BEGIN:VCALENDAR
VERSION:2.0
PRODID:-//talks.cam.ac.uk//v3//EN
BEGIN:VTIMEZONE
TZID:Europe/London
BEGIN:DAYLIGHT
TZOFFSETFROM:+0000
TZOFFSETTO:+0100
TZNAME:BST
DTSTART:19700329T010000
RRULE:FREQ=YEARLY;BYMONTH=3;BYDAY=-1SU
END:DAYLIGHT
BEGIN:STANDARD
TZOFFSETFROM:+0100
TZOFFSETTO:+0000
TZNAME:GMT
DTSTART:19701025T020000
RRULE:FREQ=YEARLY;BYMONTH=10;BYDAY=-1SU
END:STANDARD
END:VTIMEZONE
BEGIN:VEVENT
CATEGORIES:Number Theory Seminar
SUMMARY:The average elliptic curve has few integral points
- Levent Alpoge (Cambridge)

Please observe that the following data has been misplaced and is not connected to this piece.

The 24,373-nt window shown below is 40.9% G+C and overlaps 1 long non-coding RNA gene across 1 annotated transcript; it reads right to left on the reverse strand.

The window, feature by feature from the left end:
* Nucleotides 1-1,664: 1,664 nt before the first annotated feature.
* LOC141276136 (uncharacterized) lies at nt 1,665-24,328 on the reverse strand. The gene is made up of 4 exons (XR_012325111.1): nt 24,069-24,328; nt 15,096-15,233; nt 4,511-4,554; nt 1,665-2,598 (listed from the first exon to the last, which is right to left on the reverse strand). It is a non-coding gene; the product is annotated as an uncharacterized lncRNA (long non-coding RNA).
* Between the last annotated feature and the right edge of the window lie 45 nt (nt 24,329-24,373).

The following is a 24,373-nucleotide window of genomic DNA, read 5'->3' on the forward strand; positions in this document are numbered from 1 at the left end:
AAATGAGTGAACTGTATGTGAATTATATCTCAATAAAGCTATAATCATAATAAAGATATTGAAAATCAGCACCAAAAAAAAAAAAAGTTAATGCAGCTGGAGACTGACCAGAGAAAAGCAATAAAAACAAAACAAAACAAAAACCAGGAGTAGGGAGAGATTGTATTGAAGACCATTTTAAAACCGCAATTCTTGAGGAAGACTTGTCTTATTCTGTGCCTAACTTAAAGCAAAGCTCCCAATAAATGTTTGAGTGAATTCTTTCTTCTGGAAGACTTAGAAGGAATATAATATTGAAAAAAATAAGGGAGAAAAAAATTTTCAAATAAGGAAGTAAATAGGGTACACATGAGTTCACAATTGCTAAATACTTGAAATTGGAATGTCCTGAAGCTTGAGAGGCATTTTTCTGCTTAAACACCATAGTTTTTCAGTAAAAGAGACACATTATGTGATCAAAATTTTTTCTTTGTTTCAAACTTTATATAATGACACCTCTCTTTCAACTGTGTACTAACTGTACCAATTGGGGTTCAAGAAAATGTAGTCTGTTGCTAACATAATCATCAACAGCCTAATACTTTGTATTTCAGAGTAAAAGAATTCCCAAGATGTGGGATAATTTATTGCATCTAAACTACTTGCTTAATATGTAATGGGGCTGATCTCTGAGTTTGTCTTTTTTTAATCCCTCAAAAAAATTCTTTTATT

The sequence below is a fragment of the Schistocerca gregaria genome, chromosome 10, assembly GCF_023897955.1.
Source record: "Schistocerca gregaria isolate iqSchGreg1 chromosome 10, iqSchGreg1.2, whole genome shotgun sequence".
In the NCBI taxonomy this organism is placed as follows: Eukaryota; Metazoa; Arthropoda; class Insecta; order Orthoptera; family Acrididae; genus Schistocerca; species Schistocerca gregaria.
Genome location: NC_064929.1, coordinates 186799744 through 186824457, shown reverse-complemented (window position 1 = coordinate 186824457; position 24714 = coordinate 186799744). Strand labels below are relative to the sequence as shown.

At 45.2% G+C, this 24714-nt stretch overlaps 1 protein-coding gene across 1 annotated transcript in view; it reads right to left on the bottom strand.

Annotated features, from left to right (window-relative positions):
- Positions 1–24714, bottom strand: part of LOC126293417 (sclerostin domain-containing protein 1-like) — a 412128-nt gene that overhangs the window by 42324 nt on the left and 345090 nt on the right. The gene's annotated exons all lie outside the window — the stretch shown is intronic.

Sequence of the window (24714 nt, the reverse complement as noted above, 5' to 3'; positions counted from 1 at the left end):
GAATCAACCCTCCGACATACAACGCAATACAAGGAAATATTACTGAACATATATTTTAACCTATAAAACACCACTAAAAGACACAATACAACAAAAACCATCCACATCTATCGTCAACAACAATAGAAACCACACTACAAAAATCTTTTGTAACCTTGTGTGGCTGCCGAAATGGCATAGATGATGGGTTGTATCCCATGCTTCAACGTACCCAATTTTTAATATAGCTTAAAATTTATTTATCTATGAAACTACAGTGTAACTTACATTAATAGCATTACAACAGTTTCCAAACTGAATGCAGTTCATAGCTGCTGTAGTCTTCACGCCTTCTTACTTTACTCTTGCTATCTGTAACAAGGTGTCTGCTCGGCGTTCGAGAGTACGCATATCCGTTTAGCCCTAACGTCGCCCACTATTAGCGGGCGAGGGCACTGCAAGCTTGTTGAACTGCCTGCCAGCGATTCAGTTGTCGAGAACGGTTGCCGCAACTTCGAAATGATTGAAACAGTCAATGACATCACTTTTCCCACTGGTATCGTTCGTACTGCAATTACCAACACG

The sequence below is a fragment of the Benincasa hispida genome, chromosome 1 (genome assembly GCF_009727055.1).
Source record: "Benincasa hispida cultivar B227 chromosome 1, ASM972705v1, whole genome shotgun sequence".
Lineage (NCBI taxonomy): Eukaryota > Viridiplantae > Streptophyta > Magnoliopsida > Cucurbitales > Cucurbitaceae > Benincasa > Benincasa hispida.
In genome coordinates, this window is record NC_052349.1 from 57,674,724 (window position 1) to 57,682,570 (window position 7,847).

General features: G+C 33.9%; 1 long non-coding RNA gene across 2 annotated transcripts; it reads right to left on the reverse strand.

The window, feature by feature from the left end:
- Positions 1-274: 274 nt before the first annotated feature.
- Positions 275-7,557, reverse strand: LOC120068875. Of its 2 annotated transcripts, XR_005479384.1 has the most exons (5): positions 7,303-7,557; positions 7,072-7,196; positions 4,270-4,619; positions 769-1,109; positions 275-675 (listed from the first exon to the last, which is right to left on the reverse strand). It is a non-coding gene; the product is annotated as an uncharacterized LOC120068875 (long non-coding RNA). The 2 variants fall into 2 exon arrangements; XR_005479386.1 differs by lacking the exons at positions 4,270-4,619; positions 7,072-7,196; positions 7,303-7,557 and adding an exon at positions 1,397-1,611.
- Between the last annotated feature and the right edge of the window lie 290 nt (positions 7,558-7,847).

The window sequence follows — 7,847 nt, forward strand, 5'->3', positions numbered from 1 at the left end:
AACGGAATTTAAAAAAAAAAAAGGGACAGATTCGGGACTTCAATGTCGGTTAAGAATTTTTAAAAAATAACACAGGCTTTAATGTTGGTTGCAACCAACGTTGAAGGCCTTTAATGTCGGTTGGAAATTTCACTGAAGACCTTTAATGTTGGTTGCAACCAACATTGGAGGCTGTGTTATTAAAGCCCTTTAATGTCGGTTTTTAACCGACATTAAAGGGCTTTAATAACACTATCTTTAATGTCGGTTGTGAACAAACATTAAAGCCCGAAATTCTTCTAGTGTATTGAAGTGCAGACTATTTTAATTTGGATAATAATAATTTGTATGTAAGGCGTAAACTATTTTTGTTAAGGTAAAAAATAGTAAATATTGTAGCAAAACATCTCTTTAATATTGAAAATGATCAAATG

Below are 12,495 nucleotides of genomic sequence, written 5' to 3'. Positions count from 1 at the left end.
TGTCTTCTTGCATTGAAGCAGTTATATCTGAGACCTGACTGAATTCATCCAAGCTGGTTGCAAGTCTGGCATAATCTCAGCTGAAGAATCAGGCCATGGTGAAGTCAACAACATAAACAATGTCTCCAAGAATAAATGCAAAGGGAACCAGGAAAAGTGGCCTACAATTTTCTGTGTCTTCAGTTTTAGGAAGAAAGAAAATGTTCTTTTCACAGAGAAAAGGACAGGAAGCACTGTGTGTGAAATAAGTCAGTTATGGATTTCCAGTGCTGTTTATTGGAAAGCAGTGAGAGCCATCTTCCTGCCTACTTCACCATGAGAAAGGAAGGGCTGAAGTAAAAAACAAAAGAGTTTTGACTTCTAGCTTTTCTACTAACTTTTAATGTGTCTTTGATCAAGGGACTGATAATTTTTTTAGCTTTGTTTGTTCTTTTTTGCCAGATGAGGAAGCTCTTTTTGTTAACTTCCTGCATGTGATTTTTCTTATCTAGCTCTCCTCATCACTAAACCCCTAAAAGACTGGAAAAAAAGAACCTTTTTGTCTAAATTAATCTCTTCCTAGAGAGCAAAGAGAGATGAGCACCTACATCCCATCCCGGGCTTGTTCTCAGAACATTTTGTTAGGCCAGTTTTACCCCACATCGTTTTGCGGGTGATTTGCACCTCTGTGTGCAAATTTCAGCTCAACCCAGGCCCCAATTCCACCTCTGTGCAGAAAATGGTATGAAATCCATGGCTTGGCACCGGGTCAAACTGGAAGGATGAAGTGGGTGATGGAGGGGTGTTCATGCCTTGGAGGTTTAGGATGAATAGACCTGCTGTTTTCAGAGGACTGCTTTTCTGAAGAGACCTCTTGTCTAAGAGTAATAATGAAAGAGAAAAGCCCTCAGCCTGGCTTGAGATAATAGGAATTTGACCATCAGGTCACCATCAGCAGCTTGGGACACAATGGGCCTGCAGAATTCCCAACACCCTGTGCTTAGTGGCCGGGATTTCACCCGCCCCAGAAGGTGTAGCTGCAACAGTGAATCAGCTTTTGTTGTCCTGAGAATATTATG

DTSTART;TZID=Europe/London:20150526T161500
DTEND;TZID=Europe/London:20150526T171500
UID:TALK58797AThttp://talks.cam.ac.uk
URL:http://talks.cam.ac.uk/talk/index/58797
DESCRIPTION:It is a theorem of Siegel that the Weierstrass mod
el `y^2 = x^3 + A x + B `

of an ellipti
c curve has finitely many integral points. A "rand
om" such curve should have no points at all. I wil
l show that the\naverage number of integral points
on such curves (ordered by height)\nis bounded --
in fact\, by 66. The methods combine a Mumford-ty
pe gap\nprinciple\, LP bounds in sphere packing\,
and results in Diophantine approximation. The same
result also holds (though I have not computed\nan
explicit constant) for the families ```
y^2 = x
^3 + A x
```

\, `y^2 = x^3 + B`

\,\nan
d `y^2 = x^3 - n^2 x`

.
LOCATION:MR13
CONTACT:Jack Thorne
END:VEVENT
END:VCALENDAR